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article imageLast protesters surrender at Oregon wildlife refuge

By Nathan Salant     Feb 11, 2016 in Environment
Burns - The last four protesters occupying a national wildlife refuge in Oregon surrendered without a shot Thursday, ending a 41-day occupation that attracted national attention but did not spark outrage over federal land policies that militants hoped for.
After a dramatic pause caused by one holdout's second thoughts, the four militants left Malheur National Wildlife Refuge headquarters and were taken into custody by federal agents who had surrounded the compound.
The surrender was heard by tens of thousands on YouTube who tuned into a live-streamed telephone call between militants and U.S. authorities at the scene in Harney County, according to [url=http:// t=_blank]Cable News Network (CNN).
Last holdout David Fry said his grievances had not been addressed but relented after several hours after supporters urged him to surrender on the phone call.
"I am walking to them right now," Fry said as other people on the call responded "Hallelujah, keep walking," CNN said.
Harney County Sheriff David Ward said Fry had agreed moments earlier that he would surrender if everyone exclaimed "Hallelujah," and people on the call and surrounding the compound did, even members of law enforcement SWAT teams.
Listeners could hear federal agents arresting Fry, telling him "nice and easy, hands behind your back," the news service said.
The end of the occupation came hours after militants indicated in earlier conversations that were preparing to turn themselves in.
The four occupiers arrested Thursday were Fry, 27, of Blanchester, Ohio; Jeff Wayne Banta, 46, of Yerington, Nev.; and Sean Larry Anderson, 47, and Sandra Lynn Anderson, 48, both of Riggins, Idaho.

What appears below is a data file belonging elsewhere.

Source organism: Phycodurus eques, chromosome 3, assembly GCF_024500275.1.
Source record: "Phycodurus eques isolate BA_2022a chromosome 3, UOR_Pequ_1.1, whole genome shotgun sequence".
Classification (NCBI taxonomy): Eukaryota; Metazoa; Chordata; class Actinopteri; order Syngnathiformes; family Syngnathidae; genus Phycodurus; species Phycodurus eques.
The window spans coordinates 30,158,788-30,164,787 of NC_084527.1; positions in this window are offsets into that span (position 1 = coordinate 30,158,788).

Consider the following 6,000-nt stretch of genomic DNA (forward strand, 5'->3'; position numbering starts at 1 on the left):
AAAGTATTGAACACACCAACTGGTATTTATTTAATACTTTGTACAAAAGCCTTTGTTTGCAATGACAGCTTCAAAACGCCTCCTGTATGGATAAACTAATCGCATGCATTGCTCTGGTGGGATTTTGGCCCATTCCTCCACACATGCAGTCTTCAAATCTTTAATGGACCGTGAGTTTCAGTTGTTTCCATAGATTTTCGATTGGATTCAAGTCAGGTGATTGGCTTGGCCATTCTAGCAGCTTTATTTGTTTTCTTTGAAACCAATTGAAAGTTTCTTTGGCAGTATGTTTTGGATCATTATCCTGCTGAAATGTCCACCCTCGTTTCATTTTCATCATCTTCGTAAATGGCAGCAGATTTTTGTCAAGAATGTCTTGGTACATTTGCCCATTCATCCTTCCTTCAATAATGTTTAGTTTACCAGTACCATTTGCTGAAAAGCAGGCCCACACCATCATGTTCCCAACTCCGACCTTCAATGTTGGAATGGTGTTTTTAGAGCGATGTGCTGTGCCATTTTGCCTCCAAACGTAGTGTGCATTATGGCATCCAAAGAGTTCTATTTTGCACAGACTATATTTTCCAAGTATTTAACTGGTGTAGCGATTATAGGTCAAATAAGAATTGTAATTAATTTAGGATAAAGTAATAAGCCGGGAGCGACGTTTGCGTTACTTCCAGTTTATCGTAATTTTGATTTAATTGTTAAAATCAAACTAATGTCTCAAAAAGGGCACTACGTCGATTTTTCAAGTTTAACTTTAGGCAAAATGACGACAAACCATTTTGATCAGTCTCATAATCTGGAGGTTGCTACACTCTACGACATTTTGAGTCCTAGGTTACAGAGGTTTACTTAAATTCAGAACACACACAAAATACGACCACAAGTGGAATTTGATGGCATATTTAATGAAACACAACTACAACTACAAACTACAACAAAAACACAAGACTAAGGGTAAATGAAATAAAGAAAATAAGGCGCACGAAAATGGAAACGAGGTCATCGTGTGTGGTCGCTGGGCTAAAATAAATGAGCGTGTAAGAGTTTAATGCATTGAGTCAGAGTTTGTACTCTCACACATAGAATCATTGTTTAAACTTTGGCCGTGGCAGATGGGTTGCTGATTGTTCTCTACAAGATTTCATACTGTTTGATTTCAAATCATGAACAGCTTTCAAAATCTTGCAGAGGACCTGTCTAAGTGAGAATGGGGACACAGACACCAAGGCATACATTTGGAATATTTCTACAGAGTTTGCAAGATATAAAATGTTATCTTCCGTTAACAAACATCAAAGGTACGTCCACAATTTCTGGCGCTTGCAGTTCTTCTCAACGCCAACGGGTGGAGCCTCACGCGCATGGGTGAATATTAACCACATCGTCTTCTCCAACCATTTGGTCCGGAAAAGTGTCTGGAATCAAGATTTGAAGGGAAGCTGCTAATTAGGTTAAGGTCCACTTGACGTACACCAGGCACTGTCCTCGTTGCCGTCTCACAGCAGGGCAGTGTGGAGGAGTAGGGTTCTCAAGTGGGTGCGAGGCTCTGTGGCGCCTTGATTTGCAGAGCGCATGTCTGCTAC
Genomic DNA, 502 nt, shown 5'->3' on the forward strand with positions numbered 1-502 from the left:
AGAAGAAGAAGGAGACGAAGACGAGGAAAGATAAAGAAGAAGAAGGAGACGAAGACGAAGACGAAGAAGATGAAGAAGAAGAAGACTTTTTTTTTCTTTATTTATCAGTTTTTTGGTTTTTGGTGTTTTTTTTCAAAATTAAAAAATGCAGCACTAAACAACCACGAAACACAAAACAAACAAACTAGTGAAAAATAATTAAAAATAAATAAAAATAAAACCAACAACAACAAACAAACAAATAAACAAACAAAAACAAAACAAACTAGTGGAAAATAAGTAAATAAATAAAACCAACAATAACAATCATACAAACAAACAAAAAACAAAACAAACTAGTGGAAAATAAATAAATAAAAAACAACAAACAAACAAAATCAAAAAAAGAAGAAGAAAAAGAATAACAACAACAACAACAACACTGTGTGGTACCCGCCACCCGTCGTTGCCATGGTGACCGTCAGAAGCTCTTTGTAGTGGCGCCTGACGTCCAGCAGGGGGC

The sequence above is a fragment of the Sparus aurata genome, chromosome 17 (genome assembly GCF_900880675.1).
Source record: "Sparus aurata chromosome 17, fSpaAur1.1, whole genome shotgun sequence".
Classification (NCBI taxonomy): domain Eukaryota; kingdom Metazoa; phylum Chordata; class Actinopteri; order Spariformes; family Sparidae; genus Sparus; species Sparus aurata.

They are scheduled to be arraigned Friday in federal court in Portland.
Authorities identified the last four occupiers arrested Thursday: Fry, 27, of Blanchester, Ohio; Jeff Wayne Banta, 46, of Yerington, Nevada; and Sean Larry Anderson, 47, and Sandra Lynn Anderson, 48, both of Riggins, Idaho, the FBI said.
They are scheduled to be arraigned Friday in federal court in Portland.
No one was injured, and no shots were fired in the last arrests, the FBI said.
But over the course of the 41-day occupation, there were "dozens of highly armed militants occupying, visiting and supplying the refuge," the FBI said.
The militants who seized the refuge were objecting to the federal government's ownership and management of large portions of Oregon.
U.S. agencies own nearly 53 percent of Oregon land, according to the Congressional Research Service in Washington, D.C.
On Feb. 3, a federal grand jury indicted 16 people, including the four who surrendered, the FBI said.
The other 12 people indicted are Dylan Wade Anderson, 34, of Provo, Utah; Brian Cavalier, 44, of Bunkerville, Nevada; Shawna Cox, 59, Kanab, Utah; Duane Leo Ehmer, 45, of Irrigon, Oregon; Kenneth Medenbach, 62, of Crescent, Oregon; Joseph Donald O'Shaughnessy, 45, of Cottonwood, Arizona; Jason S. Patrick, 43, of Bonaire, Georgia; Ryan Waylen Payne, 32, of Anaconda, Montana; Jon Eric Ritzheimer, 32, Peoria, Arizona; and Peter Santilli, 50, of Cincinnati, Ohio, according to the FBI.
Also indicted are Ammon Edward Bundy, 40, of Emmett, Idaho, and his brother Ryan C. Bundy, 43, of Bunkerville, Nev.
They are all charged with felony conspiracy to impede officers of the United States from discharging official duties through the use of force, intimidation, or threats, the FBI said.
But while the occupation itself is over, impacts from the standoff still reverberate in Oregon and in Harney County, CNN said.
Local authorities told CNN that militia groups are still arriving in Harney County, as they have throughout the standoff.
"The occupation and continued presence of militia groups in Harney County continues to cause division in the county and every community within," Harney County Judge Steven Grasty said Thursday at a news conference.
"Calls for thousands of people to descend on Burns are very troubling," he said.
Federal authorities also appealed for normalcy, but acknowledged there would be a lot of work to do.
"The occupation of the Malheur Wildlife Refuge has been a long and traumatic episode for the citizens of Harney County and the members of the Burns Paiute tribe," U.S. Attorney Billy J. Williams said in a written statement.
"It is a time for healing, reconciliation amongst neighbors and friends, and allowing for life to get back to normal," he said.
The day before the standoff ended, on Wednesday, U.S. authorities arrested Cliven Bundy, the father of occupation leader Ammon Bundy, on charges stemming from a 2014 dispute over grazing rights on federal land.
Ammon Bundy was arrested last month at the height of the Burns standoff.
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